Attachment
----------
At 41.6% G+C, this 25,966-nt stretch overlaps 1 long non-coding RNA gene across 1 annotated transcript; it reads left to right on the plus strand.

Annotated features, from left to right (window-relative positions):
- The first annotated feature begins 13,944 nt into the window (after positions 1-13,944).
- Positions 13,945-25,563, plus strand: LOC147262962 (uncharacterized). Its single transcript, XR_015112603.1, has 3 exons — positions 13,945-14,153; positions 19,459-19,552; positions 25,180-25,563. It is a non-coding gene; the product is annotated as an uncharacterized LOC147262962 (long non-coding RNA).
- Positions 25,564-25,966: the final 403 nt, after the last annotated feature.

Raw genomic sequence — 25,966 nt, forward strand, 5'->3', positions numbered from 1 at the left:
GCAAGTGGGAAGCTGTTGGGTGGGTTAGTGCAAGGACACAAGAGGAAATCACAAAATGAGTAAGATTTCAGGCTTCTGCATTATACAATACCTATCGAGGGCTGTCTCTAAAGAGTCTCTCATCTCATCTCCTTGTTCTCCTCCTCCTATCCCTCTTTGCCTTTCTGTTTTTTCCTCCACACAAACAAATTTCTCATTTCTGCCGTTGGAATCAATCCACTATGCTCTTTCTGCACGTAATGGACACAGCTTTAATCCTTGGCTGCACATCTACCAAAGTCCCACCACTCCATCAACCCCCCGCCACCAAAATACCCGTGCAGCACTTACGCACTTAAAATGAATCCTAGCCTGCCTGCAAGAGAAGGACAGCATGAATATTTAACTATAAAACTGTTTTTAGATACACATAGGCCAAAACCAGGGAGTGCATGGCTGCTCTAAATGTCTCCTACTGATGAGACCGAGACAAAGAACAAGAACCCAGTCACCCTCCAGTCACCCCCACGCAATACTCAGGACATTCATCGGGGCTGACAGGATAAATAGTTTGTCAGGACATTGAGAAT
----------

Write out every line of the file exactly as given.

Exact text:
At 41.6% G+C, this 25,966-nt stretch overlaps 1 long non-coding RNA gene across 1 annotated transcript; it reads left to right on the plus strand.

Annotated features, from left to right (window-relative positions):
- The first annotated feature begins 13,944 nt into the window (after positions 1-13,944).
- Positions 13,945-25,563, plus strand: LOC147262962 (uncharacterized). Its single transcript, XR_015112603.1, has 3 exons — positions 13,945-14,153; positions 19,459-19,552; positions 25,180-25,563. It is a non-coding gene; the product is annotated as an uncharacterized LOC147262962 (long non-coding RNA).
- Positions 25,564-25,966: the final 403 nt, after the last annotated feature.

Raw genomic sequence — 25,966 nt, forward strand, 5'->3', positions numbered from 1 at the left:
GCAAGTGGGAAGCTGTTGGGTGGGTTAGTGCAAGGACACAAGAGGAAATCACAAAATGAGTAAGATTTCAGGCTTCTGCATTATACAATACCTATCGAGGGCTGTCTCTAAAGAGTCTCTCATCTCATCTCCTTGTTCTCCTCCTCCTATCCCTCTTTGCCTTTCTGTTTTTTCCTCCACACAAACAAATTTCTCATTTCTGCCGTTGGAATCAATCCACTATGCTCTTTCTGCACGTAATGGACACAGCTTTAATCCTTGGCTGCACATCTACCAAAGTCCCACCACTCCATCAACCCCCCGCCACCAAAATACCCGTGCAGCACTTACGCACTTAAAATGAATCCTAGCCTGCCTGCAAGAGAAGGACAGCATGAATATTTAACTATAAAACTGTTTTTAGATACACATAGGCCAAAACCAGGGAGTGCATGGCTGCTCTAAATGTCTCCTACTGATGAGACCGAGACAAAGAACAAGAACCCAGTCACCCTCCAGTCACCCCCACGCAATACTCAGGACATTCATCGGGGCTGACAGGATAAATAGTTTGTCAGGACATTGAGAAT